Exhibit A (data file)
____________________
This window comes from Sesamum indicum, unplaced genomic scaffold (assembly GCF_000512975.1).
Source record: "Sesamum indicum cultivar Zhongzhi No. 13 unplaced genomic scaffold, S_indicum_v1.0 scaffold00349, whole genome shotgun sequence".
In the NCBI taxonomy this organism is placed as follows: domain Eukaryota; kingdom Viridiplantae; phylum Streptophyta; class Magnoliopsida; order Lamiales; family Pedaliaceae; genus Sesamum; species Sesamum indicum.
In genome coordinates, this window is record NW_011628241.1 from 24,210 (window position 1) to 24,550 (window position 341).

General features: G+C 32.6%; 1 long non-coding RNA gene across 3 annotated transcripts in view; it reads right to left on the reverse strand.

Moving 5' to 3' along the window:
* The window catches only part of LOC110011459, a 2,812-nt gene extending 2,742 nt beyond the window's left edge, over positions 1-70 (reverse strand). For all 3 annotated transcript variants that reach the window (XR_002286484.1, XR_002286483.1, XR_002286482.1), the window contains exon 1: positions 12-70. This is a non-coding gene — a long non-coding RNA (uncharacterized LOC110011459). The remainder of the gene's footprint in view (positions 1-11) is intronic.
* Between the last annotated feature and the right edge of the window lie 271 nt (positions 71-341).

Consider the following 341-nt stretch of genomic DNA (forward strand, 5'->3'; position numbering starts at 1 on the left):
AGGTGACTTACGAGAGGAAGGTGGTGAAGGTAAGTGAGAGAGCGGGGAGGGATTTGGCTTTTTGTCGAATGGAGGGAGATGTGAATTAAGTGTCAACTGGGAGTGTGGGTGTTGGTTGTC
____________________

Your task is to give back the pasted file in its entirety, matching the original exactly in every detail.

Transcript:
This window comes from Sesamum indicum, unplaced genomic scaffold (assembly GCF_000512975.1).
Source record: "Sesamum indicum cultivar Zhongzhi No. 13 unplaced genomic scaffold, S_indicum_v1.0 scaffold00349, whole genome shotgun sequence".
In the NCBI taxonomy this organism is placed as follows: domain Eukaryota; kingdom Viridiplantae; phylum Streptophyta; class Magnoliopsida; order Lamiales; family Pedaliaceae; genus Sesamum; species Sesamum indicum.
In genome coordinates, this window is record NW_011628241.1 from 24,210 (window position 1) to 24,550 (window position 341).

General features: G+C 32.6%; 1 long non-coding RNA gene across 3 annotated transcripts in view; it reads right to left on the reverse strand.

Moving 5' to 3' along the window:
* The window catches only part of LOC110011459, a 2,812-nt gene extending 2,742 nt beyond the window's left edge, over positions 1-70 (reverse strand). For all 3 annotated transcript variants that reach the window (XR_002286484.1, XR_002286483.1, XR_002286482.1), the window contains exon 1: positions 12-70. This is a non-coding gene — a long non-coding RNA (uncharacterized LOC110011459). The remainder of the gene's footprint in view (positions 1-11) is intronic.
* Between the last annotated feature and the right edge of the window lie 271 nt (positions 71-341).

Consider the following 341-nt stretch of genomic DNA (forward strand, 5'->3'; position numbering starts at 1 on the left):
AGGTGACTTACGAGAGGAAGGTGGTGAAGGTAAGTGAGAGAGCGGGGAGGGATTTGGCTTTTTGTCGAATGGAGGGAGATGTGAATTAAGTGTCAACTGGGAGTGTGGGTGTTGGTTGTC